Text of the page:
Printing Thickeners | Function or Object or Purpose of Thickener

Thickener is a thick mass which imparts stickiness and plasticity to the print paste so that it may be applied on the fabric surface without bleeding or spreading and be capable of maintaining the design out lines.

Thickener or Print pastes are traditionally made by weighing out and, if necessary, dissolving the colorants and auxiliary chemicals and then stirring them into the required weight of pre-prepared thickener. A thickener is a colourless, viscous paste made with one or more thickening agents. The use of terms such as thickener, and thin, long or short, to describe print pastes is of course descriptive rather than scientific, but is long established and a useful reminder that the materials being handled possess complex properties, not easily defined.The thickener must be stable and compatible with the dyes and dyeing auxiliaries to be used.

Printing thickener
Fig: Printing thickener
Function or Object or Purpose of Thickener:
  1. To give the required viscosity to the printing paste.
  2. To prevent premature reactions between the chemicals contained in the print paste.
  3. To hold the ingredients of the print paste on the fabrics
Factors to be considered to select/choice of a thickener:
  1. Type and quality of material to be printed.
  2. Compatibility with dyes and chemicals.
  3. Printing paste stability.
  4. Styles and methods of printing.
  5. Properties of the dried thickener film.
  6. Effect on color yield, such as diffusion, fixation.
  7. Preparation and removal of the thickener.
  8. Cost.
  9. Biological oxygen demand.
Essential quality of printing thickener:
  1. Stability to keeping should be good.
  2. It should have certain physical and chemical properties such as viscosity, flow property, ability to wet and adhere to the internal surface of etchings of the engraved roller.
  3. It must be compatible with the other ingredients of the printing paste.
  4. The thickener film should dry properly on the fabric to prevent spreading of the color by capillary action.
  5. The thickener should not have affinity for the dye and should not keep the dye from the fabric.
  6. Proper extraction of water from steam during steaming should be ensured to provide free space for the dye molecules to move towards the fabric.
  7. The thickener molecule should have a control over the free water pick-up and not carry the dye beyond the boundaries of the impression.
  8. The thickener should be cheap and available in abundance.
  9. After perform printing, the useable media i.e. block, roller, screen should be easily cleanable.
  10. Once the dye is transferred from the thickener film the removal of the exhausted thickener film without fetching water soluble dye should be easy.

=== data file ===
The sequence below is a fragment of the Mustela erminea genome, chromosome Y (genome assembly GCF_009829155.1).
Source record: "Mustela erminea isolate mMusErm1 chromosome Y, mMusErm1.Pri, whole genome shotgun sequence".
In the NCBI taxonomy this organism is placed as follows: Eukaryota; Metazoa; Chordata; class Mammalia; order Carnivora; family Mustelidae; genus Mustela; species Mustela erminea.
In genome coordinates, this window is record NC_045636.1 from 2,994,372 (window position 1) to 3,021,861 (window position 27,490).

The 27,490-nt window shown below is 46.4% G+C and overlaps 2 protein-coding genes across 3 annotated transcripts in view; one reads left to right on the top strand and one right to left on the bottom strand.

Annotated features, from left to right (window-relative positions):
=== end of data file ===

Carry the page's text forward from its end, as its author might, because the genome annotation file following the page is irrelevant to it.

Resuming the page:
Four significantly different approaches may be used to produce thickeners, using:
  1. A low concentration of a polymer of high relative molecular mass (r.m.m.)
  2. A high concentration of a material of lower r.m.m. or of highly branched chain structure
  3. An emulsion of two immiscible liquids, similar to the emulsions used as cosmetic creams, or a foam of air in a liquid
  4. A dispersion of a finely divided solid, such as bentonite.
The first approach is the most important but all four have been used, sometimes in combination. Practical printers long ago discovered natural polymers with suitable properties and, by trial and error, acquired the art of using them. Because the natural products are variable materials and the requirements are complex and ill-defined, experience and subjective judgements were essential. Now that the chemistry and physics of polymers are better understood, it is possible to select and use them more scientifically. We also have available a wider range of thickening agents, including completely synthetic polymers, and this has increased our knowledge. It must not be assumed, however, that our understanding of these complex materials and their behavior is adequate.

In the selection of thickening agents, it is necessary to take into account requirements other than viscosity, which can usefully be classified in five categories: print paste stability, good adhesion of the dried thickener film, minimum effect on colour yield, ease of removal and acceptable cost.
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Mazharul Islam Kiron is a textile consultant and researcher on online business promotion. He is working with one European textile machinery company as a country agent. He is also a contributor of Wikipedia.

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